Our gospel scripture tells the story of three servants and what they did with the money their Master entrusted to them.
The Master in the parable who is about to go on a journey indicates that he has great confidence in each of his three servants. He gives each of them in the currency of the time a significant amount of money. He was sensitive to their varying abilities and distributed financial responsibility accordingly. The Master departs on his journey and when he returns he wants to settle accounts with his three servants. The first two show that during his absence they have been very industrious. They have doubled the amount that was given to them. It’s the behaviour of the third servant who is the focus of the parable. His behaviour throws light on just what it means to be prepared. He begins by excusing himself by saying that he was scared and intimidated by the demanding character of the Master. It’s an attempt at self-justification. But the Master turns his excuse against the unproductive should have worked and strived to do something with the money. And the Master ends by calling him wicked and worthless, lazy and useless. Then the Master takes the talent that was originally given to him. Now the servant has nothing and is thrown out of the household.
Whenever I look around I see many talents and gifts, every one of us has been gifted by God. Wherever you go humans are gifted people with an extraordinary variety of talents. The talents can be found in any aspect of life; academic talents, sports talents, musical talents, artistic talents, language talents, design talents, monetary talents, the list goes on and on. The gospel parable tells us that we are to use the talents that we’ve been given, we are to be industrious and generous with them. The third servant did nothing with what he’d been given because he was enslaved by fear, he saw his Master as a harsh and calculating man. There can be a trap for us church going and religious folk. We can create an image and idea of God that makes him exaacting and fearful. Living with an unhealthy fear of God will cripple us. The God of Jesus Christ is a God of love and mercy and compassion, a God who wants us to be free to grow into the very best human that we can be. He allows us to make mistakes so that we can develop the talents and gifts that he’s given to us. If we are to be faithful to God and use his gifts, we must be willing to take risks.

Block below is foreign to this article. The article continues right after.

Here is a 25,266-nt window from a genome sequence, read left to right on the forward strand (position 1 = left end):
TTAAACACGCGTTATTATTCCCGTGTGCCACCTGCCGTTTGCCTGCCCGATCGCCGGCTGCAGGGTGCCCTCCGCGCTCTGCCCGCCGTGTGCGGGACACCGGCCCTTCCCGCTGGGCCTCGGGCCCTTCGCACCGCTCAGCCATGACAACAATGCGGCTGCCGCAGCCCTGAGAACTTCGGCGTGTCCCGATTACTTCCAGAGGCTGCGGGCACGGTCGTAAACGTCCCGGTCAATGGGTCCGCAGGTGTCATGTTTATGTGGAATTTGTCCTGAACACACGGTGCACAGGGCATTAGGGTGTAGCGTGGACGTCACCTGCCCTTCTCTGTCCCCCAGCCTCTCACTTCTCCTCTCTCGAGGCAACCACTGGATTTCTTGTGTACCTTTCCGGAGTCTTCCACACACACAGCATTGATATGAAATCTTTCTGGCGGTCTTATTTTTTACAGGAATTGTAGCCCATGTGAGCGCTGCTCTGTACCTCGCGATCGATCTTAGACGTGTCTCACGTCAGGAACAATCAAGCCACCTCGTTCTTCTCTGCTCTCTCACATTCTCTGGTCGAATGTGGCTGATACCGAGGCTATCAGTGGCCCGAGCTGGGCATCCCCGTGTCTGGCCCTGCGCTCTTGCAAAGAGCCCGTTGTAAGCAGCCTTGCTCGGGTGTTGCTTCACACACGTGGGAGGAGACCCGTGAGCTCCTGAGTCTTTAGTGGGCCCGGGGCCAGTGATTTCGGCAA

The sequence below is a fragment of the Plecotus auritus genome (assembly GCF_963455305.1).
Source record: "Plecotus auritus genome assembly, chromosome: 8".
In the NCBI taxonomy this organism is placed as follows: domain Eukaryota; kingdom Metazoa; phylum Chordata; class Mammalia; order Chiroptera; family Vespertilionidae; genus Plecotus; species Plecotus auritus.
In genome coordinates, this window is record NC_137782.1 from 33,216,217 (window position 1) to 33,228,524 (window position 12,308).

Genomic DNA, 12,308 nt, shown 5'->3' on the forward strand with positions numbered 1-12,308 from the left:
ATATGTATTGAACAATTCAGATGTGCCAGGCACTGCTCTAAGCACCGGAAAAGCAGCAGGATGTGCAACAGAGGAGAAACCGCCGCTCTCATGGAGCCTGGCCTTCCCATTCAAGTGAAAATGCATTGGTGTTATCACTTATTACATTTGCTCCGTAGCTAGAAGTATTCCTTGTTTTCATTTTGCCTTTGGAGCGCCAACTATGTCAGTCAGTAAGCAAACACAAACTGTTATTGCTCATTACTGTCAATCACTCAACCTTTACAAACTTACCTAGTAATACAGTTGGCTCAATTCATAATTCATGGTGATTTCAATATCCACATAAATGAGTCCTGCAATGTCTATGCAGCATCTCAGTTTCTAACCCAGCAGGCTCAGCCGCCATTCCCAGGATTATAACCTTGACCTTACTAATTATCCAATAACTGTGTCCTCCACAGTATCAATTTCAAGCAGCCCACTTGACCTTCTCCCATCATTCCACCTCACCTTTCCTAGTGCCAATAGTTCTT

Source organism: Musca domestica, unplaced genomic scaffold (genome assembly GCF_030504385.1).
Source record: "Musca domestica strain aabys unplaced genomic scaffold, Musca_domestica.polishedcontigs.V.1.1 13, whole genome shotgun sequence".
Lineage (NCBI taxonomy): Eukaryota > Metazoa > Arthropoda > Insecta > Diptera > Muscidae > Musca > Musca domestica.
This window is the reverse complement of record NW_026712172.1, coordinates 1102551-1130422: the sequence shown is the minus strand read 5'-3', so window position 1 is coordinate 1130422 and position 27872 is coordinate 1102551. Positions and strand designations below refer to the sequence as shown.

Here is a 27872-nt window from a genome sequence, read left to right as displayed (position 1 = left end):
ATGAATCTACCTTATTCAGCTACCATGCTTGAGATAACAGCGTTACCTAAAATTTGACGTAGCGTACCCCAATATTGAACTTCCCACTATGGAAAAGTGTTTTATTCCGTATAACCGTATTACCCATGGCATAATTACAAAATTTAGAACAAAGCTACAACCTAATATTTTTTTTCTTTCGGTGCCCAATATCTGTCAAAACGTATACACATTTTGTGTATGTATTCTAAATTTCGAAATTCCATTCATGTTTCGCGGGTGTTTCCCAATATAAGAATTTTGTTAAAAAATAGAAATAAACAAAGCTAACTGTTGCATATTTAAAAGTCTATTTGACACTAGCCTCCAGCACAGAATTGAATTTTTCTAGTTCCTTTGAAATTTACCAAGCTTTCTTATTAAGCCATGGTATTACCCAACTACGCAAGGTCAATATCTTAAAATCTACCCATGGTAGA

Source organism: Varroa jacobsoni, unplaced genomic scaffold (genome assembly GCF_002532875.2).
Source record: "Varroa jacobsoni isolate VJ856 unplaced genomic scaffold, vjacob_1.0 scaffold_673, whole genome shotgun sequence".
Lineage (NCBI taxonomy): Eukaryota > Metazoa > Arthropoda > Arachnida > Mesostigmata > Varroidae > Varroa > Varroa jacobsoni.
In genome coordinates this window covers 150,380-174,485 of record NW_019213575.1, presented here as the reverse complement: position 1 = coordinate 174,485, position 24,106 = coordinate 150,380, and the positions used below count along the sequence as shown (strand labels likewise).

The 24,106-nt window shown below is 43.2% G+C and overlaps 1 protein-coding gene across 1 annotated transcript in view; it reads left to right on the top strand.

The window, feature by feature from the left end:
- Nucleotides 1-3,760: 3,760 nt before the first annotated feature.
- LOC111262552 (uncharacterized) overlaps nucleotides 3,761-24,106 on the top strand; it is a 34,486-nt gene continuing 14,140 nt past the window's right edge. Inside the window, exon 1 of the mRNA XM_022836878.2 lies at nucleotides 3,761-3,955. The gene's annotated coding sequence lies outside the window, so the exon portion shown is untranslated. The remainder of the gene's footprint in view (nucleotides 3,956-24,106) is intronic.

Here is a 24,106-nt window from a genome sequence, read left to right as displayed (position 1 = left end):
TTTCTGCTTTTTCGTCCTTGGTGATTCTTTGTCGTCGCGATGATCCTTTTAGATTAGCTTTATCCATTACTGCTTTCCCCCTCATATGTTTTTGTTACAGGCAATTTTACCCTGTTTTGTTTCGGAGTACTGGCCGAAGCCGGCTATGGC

The third servant wouldn’t or couldn’t take a risk and he was condemned. Remember the name of the game of life is risk. If you do not take risks for God, you cannot grow in God.
Monsignor Paul Farmer
St Benedict’s, Newton.